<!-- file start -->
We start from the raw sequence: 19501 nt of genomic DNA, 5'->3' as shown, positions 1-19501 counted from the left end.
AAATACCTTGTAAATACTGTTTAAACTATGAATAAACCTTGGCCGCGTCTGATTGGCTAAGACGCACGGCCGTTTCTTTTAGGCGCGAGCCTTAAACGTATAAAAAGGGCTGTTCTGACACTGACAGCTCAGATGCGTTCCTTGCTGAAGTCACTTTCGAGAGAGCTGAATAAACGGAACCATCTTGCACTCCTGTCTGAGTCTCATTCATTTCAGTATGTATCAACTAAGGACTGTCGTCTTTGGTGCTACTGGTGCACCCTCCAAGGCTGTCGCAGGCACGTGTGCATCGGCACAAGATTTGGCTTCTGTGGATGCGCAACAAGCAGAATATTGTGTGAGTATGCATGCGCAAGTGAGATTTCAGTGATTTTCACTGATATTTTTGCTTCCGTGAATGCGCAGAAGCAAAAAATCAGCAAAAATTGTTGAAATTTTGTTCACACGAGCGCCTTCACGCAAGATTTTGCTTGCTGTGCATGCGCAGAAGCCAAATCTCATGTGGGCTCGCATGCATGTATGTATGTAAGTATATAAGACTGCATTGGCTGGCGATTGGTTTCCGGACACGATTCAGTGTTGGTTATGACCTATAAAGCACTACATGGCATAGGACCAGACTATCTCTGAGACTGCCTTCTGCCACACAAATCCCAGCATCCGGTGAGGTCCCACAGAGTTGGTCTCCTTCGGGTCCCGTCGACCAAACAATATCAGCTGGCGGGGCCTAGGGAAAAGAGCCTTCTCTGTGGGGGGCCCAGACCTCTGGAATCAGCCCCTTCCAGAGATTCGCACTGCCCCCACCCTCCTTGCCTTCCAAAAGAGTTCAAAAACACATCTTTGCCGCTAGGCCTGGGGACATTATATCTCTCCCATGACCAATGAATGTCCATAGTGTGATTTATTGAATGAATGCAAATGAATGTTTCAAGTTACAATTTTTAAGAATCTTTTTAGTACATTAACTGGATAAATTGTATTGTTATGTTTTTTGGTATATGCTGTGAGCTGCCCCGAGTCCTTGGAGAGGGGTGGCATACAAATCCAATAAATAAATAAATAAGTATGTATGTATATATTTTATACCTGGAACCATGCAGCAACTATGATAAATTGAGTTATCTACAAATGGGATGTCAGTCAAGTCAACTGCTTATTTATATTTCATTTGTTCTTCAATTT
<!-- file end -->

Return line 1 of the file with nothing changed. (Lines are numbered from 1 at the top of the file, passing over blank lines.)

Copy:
We start from the raw sequence: 19501 nt of genomic DNA, 5'->3' as shown, positions 1-19501 counted from the left end.